Getting "Booked" on Poetry: Mesmerized by Kwame Alexander and His Prose (Book Review)

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YA Poetry Was Not My Thing

Not a big poetry fan? Sometimes, to get more aquatinted, you need something that jumps right off the page. Although it should speak for itself, a new type of book can be the thing that opens up your world. Critical acclaim isn't bad either. If you stray from Young Adult because it can't have any real content, then you haven't read any YA books in a while. To express heavy themes in an approachable way is something YA authors have to do, and Kwame Alexander has made this seem so easy.

Soccer Over Sonnets

I didn't know anything about Kwame Alexander before I met him at #Bookfest 2016. He was featured prominently in the promotional materials and once you hear him speak or read his work, you'll understand why. He creates literary events and workshops. He visits schools and prisons. Really, he's an all-around nice guy. He even took a few minutes to talk to me, a nobody girl with a blog.



Having written "a plethora" of books, his most recent release is Booked, a YA novel told in verse. It's Nick's last year of middle school he's hit with the biggest change he's ever encountered. Caught between his love of soccer and his dad's love of words, he must navigate this new part of his life without completely falling apart. Booked is a mix of clever writing told through a confident but troubled perspective of boyhood, blackness, and bookishness.

This Book Gets All The Stars

I laughed out loud while reading this book. I marked passages with sticky tabs, and Instagrammed the best pages. This book is tied for my favorite book the year, and I don't usually read poetry or Young Adult novels. With a compelling story and some poems on the shorter side, I breezed through this book. I could hear beats in my head as my eyes roll over the lyrical text.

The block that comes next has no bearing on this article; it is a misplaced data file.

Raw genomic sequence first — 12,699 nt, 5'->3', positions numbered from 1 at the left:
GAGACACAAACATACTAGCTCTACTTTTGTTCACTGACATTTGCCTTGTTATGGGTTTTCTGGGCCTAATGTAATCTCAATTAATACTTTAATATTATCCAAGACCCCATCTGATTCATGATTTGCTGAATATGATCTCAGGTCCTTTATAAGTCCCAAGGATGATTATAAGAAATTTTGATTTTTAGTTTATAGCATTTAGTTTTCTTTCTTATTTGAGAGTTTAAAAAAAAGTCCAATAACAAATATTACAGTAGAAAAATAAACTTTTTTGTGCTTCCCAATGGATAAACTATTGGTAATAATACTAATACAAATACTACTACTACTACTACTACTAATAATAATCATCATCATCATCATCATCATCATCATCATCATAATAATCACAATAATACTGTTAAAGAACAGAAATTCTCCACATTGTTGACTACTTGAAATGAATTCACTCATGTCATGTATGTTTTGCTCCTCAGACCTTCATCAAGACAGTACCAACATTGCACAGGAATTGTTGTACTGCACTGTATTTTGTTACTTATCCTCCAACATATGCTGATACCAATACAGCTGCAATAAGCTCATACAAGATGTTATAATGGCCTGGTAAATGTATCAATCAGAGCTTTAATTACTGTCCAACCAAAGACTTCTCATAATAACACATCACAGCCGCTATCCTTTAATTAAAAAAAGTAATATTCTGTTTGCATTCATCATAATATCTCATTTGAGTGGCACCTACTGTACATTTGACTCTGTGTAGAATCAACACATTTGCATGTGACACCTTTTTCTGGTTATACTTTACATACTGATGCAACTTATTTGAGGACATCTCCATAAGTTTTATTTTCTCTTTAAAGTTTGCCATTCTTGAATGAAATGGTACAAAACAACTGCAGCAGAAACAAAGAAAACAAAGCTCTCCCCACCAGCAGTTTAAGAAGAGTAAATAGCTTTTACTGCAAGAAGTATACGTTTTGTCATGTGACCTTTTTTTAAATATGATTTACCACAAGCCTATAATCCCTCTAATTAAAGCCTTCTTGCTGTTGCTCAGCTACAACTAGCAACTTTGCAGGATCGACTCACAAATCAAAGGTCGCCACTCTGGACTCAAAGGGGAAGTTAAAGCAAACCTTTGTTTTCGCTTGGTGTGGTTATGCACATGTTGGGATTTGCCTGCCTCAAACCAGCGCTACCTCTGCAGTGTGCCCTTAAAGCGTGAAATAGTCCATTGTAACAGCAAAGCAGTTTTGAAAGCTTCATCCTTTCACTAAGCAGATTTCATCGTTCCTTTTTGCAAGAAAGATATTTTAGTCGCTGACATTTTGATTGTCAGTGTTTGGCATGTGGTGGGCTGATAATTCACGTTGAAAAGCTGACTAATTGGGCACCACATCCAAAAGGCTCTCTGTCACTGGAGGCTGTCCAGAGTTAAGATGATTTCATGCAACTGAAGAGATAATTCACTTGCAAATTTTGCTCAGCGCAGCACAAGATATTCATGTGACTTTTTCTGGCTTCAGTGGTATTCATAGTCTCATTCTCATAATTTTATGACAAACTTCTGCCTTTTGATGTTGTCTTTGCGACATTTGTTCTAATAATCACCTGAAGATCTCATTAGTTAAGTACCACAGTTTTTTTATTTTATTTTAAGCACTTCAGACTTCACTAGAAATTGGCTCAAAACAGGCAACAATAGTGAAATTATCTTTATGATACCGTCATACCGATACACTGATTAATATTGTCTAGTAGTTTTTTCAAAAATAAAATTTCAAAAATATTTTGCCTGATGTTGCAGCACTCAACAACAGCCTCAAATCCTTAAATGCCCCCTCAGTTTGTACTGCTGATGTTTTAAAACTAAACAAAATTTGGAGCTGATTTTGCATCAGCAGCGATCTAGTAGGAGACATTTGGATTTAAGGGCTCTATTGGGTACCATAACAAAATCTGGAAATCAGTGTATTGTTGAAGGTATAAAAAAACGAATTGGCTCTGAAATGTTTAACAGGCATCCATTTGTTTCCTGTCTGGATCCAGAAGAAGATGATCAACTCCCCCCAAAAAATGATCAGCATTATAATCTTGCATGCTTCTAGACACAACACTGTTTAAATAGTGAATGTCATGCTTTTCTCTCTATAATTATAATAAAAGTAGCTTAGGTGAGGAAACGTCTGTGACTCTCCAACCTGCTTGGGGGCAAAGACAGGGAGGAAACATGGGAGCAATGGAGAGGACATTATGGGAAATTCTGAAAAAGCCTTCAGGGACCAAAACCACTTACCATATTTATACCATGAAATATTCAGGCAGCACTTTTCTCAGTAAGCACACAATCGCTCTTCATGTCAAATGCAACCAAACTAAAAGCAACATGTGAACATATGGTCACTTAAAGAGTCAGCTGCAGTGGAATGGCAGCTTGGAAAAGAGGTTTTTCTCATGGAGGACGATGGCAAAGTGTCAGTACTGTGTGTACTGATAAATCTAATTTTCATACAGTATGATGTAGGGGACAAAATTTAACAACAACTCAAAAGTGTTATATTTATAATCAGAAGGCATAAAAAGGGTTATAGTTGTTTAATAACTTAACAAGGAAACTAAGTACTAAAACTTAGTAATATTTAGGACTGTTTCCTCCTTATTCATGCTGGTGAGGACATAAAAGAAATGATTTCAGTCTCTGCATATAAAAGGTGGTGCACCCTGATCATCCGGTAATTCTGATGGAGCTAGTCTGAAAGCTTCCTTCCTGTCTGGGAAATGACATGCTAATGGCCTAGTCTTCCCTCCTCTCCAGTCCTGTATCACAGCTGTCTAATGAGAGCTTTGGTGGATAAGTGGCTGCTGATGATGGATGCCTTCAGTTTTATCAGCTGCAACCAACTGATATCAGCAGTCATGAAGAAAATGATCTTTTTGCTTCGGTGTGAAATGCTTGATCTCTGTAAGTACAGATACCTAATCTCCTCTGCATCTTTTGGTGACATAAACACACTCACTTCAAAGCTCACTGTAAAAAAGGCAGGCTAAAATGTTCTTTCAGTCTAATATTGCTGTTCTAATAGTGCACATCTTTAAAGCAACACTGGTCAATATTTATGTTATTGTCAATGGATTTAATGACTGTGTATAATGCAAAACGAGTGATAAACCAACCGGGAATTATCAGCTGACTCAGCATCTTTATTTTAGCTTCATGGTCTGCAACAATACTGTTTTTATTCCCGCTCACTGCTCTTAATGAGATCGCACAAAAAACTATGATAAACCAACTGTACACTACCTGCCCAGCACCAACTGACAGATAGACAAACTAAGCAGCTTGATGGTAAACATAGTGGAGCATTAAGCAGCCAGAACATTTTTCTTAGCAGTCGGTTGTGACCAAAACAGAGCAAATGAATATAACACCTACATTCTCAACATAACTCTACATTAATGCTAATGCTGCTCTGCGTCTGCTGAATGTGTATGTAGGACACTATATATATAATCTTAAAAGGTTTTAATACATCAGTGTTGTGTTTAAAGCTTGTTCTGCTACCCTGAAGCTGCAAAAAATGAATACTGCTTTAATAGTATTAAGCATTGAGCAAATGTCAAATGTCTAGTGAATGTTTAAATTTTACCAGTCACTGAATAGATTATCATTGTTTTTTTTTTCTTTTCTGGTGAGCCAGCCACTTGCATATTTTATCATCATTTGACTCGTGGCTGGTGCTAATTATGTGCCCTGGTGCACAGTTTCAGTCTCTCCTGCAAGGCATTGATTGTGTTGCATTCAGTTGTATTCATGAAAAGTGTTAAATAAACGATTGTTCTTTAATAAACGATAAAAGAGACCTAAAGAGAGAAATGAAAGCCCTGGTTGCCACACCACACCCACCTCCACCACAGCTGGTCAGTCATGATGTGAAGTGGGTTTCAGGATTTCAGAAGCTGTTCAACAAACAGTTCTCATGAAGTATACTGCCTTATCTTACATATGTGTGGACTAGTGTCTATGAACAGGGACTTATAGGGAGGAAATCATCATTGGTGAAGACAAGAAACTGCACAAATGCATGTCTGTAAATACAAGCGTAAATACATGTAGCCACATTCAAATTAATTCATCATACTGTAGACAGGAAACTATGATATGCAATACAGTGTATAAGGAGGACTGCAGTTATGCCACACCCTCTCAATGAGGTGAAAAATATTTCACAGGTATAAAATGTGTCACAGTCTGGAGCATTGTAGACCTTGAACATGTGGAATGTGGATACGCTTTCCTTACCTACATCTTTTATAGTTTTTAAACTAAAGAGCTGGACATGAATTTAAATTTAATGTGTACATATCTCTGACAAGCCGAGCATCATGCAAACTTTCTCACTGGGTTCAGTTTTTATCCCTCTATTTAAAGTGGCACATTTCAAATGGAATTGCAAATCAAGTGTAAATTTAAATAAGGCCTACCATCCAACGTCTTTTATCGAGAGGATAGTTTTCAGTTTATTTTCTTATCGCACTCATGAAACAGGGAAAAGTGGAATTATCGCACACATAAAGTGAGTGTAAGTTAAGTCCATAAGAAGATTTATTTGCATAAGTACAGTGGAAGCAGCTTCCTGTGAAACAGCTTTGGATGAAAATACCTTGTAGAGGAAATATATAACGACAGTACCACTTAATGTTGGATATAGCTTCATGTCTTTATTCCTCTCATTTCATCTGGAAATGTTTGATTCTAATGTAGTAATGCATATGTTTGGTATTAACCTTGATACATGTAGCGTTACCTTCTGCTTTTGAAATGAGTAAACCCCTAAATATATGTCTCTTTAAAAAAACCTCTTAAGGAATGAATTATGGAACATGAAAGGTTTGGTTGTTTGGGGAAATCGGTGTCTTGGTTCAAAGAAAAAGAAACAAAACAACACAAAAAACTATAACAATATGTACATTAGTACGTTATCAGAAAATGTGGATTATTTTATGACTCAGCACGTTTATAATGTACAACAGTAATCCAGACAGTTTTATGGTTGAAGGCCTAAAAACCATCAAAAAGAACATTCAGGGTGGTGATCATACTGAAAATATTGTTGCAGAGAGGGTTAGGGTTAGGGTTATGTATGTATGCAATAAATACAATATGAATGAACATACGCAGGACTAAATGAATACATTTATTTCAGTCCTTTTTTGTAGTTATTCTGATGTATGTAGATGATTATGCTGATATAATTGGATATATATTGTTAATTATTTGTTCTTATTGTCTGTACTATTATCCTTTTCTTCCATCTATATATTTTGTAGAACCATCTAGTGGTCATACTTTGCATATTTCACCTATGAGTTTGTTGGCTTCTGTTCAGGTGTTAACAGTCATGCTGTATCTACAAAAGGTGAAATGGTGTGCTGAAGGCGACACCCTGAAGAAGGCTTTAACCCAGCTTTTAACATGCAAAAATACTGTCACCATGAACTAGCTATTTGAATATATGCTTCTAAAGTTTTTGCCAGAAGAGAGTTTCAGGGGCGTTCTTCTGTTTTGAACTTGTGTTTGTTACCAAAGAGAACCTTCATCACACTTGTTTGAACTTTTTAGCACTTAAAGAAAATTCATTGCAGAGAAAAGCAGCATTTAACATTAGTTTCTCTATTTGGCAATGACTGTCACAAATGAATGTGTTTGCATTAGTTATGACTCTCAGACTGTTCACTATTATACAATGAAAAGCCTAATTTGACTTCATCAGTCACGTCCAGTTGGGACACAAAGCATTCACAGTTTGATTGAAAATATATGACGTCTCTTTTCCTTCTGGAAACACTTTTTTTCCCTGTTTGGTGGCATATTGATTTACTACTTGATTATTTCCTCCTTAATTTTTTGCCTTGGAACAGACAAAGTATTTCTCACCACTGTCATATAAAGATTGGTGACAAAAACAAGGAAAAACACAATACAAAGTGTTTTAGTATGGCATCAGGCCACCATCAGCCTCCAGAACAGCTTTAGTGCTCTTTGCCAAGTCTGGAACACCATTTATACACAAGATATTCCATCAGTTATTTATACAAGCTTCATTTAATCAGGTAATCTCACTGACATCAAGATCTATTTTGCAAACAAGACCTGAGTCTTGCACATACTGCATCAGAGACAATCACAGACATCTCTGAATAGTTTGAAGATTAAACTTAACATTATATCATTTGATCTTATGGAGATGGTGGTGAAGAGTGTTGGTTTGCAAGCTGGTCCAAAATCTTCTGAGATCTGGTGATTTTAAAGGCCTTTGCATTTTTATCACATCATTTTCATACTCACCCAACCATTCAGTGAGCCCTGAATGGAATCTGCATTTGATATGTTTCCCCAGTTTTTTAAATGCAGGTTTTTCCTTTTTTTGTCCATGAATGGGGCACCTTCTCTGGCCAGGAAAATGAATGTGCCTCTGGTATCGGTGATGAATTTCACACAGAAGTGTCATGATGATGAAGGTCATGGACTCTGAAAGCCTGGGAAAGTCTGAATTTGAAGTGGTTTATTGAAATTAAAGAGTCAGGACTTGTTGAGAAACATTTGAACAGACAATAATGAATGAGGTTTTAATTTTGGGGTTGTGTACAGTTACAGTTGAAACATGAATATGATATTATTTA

The low-key grammar lessons were the best. Alexander places you in Nick's shoes, explains a topic from Nick's point of view, and then uses an example later in the story. I thought I was so clever when I would come across these examples. Kids will be jumping out of their seats or laughing as hard as they can when they come across them too. It's learning in action! The references to black pop culture always made me smile too. It was a mini-history lesson if you're paying enough attention.

And can I be as cool as Big Mac the librarian? Are any of us, really? Every shirt Big Mac owns is one I want. A smooth talker and knows just what to say to make us listen. I loved his insightfulness, and it took me back to my adolescent days. Some adults looked out for you- even if your attitude didn't warrant their affection.



A Different Kind of Blackness

So here is the thing, Nick doesn't want to be smarter than all the other kids. He just wants to do his thing and move on. But what he doesn't see is how much smarter he is anyway, knowing the big words and outsmarting the teachers. He's brought up to be bookish and completely despises it. Fortunately for him, it saves him in the end, and once he accepts that, he's a little happier for it.

And no African American Vernacular English (AAVE). It's a more acceptable name of what used to call ebonics. Previous YA novels I have read about black kids or black families prominently feature AAVE, but not Booked. Honestly, this could be a regional thing, Alexander growing up in NYC and not farther south. I am personally comforted by the AAVE dialect (something I can code switch to) but many have reservations about it because it's not a language everyone speaks. If AAVE is one of your reading deterrents, this could be a great book for you or your youngsters.

If you're looking for a fun summer read, this one is great. A middle grades book that keeps knowledge running in the background without making kids run from learning. You can buy it here. For more information on Kwame Alexander and his other books, including his 2015 Newbery Medal winner Crossover, check out his site You can also follow him on Twitter, Instagram, and Facebook.